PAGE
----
You may have to elongate the starter mount holes just a bit. Then bolt up the starter, flush but not tight, with the spacer on the pinion and rock it into position till you feel the pinion hit then back it off just a bit. Don't know how a ZF is set up if you can visual the gear, a business card thickness (approx) is what you want for clearance.

After you've got it right scribe some lineup marks on the starter housing/bell housing.


(make sure to use ferrous metal for the spacer, if it pops off and falls down in the bell housing you want to be able to fish it out with a magnet, or secure it with a hoseclamp or tie wrap.)
 
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Thanks Kalun. Some friends have suggested that the momentary pushbutton start switch may be hanging up internally, causing the starter to stay engaged.

With a ZF setup, I can't see inside to see what's going on.

In any case, I will replace the cheap pushbutton switch with a heavy duttu momentary toggle switch.
 

Ian Anderson

Lifetime Supporter
Supporter
Bill

I'd say that is a good plan.

I know of someone who killed a starter as he used a twist to start key switch and the other keys hanging pulled it enough to kick the ctarter back in. Result the starter disintegrated.

Ian
 
Bill,what does the starter do if you remove it and just lay it on the floor(hold it steady under your foot) and connect up cables to it,motor connection and soleniod direct(not your remote one)?Does the gear try to move out and engage?Have you tried running a ground cable from under one of the starter bolts directly back to the battery?Finally,is there any evidence that the gears actually are disintegrating,as having it quit,then work again sounds like connections,not mechanical issues.Wish I lived closer so I could help. As was mentioned,one step at a time,you'll get through it.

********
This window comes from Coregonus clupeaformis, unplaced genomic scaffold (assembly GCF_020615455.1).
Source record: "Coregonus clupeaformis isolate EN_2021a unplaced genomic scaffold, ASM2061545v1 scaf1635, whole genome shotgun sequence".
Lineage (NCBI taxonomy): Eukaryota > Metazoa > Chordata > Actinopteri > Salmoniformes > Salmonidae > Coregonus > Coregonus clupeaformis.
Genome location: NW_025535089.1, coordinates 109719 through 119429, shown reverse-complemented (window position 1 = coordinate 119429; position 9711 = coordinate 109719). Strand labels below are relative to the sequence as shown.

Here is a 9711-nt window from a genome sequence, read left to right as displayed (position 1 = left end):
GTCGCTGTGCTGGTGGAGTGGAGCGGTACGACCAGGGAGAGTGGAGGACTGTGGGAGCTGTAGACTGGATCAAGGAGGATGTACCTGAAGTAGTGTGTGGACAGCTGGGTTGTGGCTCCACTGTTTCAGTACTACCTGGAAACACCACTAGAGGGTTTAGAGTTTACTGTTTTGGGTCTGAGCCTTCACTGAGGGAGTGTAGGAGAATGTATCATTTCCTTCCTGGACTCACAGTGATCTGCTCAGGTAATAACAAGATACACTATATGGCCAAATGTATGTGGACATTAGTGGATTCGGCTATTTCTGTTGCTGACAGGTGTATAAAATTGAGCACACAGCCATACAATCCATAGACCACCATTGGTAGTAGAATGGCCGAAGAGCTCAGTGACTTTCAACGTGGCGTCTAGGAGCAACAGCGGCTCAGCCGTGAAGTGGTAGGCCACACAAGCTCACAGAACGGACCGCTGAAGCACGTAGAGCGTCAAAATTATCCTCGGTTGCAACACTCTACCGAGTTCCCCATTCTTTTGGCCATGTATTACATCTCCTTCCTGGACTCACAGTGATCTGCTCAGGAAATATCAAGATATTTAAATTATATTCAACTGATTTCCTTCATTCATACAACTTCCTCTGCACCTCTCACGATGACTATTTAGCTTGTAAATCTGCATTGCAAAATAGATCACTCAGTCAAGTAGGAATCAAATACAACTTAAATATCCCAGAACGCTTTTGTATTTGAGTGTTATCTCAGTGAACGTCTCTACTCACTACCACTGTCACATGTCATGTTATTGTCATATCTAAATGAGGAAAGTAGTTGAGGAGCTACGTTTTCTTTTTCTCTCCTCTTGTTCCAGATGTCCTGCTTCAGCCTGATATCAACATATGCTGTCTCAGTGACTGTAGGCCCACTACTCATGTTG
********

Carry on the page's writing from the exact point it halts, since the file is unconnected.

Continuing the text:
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Bill,what does the starter do if you remove it and just lay it on the floor(hold it steady under your foot) and connect up cables to it,motor connection and soleniod direct(not your remote one)?Does the gear try to move out and engage?Have you tried running a ground cable from under one of the starter bolts directly back to the battery?Finally,is there any evidence that the gears actually are disintegrating,as having it quit,then work again sounds like connections,not mechanical issues.Wish I lived closer so I could help. As was mentioned,one step at a time,you'll get through it.
The starter spins but doesn't engage. The internals are shot. This is #2. Sadly this project has lost all its fun. Now it's just a headache that won't go away
 
darkest before dawn

best never easy

etc etc

these starters are more or less a multi application fit, therefore the mount dimensions may not be 100% accurate. Production tolerance stack-up among different brand bell housings, starter mount flanges, and ring gears.

Quick and dirty you could probably get away with forcing the starter in the "away from flywheel" direction with a prybar as you tighten the bolts. Just enough to give it the clearance it needs to be right

the key is listening with the stethoscope at first start. In lieu of a stethoscope a long thin screwdriver will work. Touch the end of the screwdriver where you want to listen and rest the handle against your ear. Make a fist holding the handle firmly and resting your fist (to block out ambient noise) and the handle against your ear.

If you suspect the starter button, disable spark/fire, and turn over the starter repeatedly seeing if you can get it to stick.

You may also be able to hear the pinion snap back. Listen to it out of the car and then, spark/fire disabled, have someone engage the starter and listen for it to snap back when it's bolted up.

You may also be able to diagnose by turning the engine over by hand.

First turn the engine over by hand with starter disengaged. Then crank the starter (fire disabled) and, if it sticks, manual turning the engine should feel different, it should be way harder and you will hear the starter being turned by the flywheel.

Something you have to think about also, the sticking may be intermittent. In that case a verification of the clearance with a visual or "slotted mounts and movement" may be the best way to go.

A flexible bore scope is what you really need. Snap-on or Matco will allow a trial use if you can convince them you may purchase. I've got a Matco on loan right now, too bad I'm not close by.
 
I disassembled the first starter today and found this:



The lever that pushes the starter gear into the flywheel. As you can see, it's all shredded. What could possibly cause this? he second stater will likely be the same since it's doing the same thing
 
Found the problem today. I have a 164-tooth flywheel and the starters are for a 157-tooth flywheel